The completion of Lexington Reservoir in 1952 ended any lingering romantic thoughts of the canyon. Today, many hikers and bicyclists run along the former railroad grade beneath Highway 17, unaware of the railroad history they are interacting with. However, if the Los Gatos Creek Trail county park has done anything, it has reminded people of the captivating qualities that Cats Canyon has to offer.

Geo-Coordinates & Access Rights:
Northern End: approx. 37.215˚N, 121.988˚W
Southern End: approx. 37.201˚N, 121.991˚W

There are still two pullouts accessible to those travelling north on State Route 17. However, for those truly desiring to enjoy Cats Canyon, people should walk the Los Gatos Creek trail through the area. Explorers can either begin from the trailhead on Alma Bridge Road, accessible on the east side of Lexington Reservoir, or from the Forbes Flour Mill Museum, accessible from behind The Pastaria & Market on East Main Street in Los Gatos. For those wishing to walk the right-of-way, remain on the west side of Los Gatos Creek for the duration (the other side of the creek is the old box flume trail). Everything except the final half-mile is the old Southern Pacific Railroad grade. Look for old telephone poles visible along the route, as well as a few culverts and semaphore foundations in the bushes. If you are really up for an adventure, you can also find the old piers to the trestle by going straight rather than up when the trail begins climbing to highway level.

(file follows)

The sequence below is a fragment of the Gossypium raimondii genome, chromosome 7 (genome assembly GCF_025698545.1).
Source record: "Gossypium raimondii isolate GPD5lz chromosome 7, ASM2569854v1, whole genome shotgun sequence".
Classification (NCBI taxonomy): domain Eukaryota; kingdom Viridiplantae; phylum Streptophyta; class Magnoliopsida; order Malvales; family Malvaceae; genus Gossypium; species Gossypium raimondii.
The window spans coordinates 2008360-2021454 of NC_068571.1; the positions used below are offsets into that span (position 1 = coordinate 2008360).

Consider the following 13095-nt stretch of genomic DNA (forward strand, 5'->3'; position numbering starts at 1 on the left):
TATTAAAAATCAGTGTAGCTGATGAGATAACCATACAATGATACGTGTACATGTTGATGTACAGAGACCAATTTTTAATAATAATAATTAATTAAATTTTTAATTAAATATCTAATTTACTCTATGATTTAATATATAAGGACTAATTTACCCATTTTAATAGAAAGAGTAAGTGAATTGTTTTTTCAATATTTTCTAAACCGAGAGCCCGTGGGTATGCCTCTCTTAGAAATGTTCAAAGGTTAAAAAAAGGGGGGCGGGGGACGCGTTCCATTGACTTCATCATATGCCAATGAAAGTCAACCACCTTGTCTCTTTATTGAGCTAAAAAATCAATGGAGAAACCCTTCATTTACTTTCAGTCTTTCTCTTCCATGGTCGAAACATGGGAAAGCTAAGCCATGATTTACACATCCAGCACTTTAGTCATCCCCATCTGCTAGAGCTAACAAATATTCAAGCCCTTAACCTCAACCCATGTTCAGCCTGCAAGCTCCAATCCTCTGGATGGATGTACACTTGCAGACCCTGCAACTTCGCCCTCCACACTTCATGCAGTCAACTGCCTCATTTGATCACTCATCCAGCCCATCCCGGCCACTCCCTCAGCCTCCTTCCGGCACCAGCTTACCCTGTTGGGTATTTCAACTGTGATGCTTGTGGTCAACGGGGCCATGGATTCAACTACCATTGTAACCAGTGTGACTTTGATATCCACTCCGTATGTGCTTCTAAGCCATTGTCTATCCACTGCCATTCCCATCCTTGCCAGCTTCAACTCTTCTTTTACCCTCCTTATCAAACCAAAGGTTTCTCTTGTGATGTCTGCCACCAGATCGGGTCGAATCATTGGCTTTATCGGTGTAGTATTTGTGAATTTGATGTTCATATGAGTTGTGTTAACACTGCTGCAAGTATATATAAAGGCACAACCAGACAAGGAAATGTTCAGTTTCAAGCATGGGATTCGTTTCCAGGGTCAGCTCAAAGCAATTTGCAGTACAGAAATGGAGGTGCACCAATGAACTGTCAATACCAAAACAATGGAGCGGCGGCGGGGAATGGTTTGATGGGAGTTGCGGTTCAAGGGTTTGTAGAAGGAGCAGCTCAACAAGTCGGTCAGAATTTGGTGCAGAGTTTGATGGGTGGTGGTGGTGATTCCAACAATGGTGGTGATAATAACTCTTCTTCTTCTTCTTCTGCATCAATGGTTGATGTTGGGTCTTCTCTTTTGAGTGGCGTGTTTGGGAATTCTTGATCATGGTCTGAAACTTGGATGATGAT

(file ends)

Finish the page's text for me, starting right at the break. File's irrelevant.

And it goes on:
Citations & Credits:

  • Beal, Richard A. Highway 17: The Road to Santa Cruz. Second edition. Aptos, CA: The Pacific Group, 1991.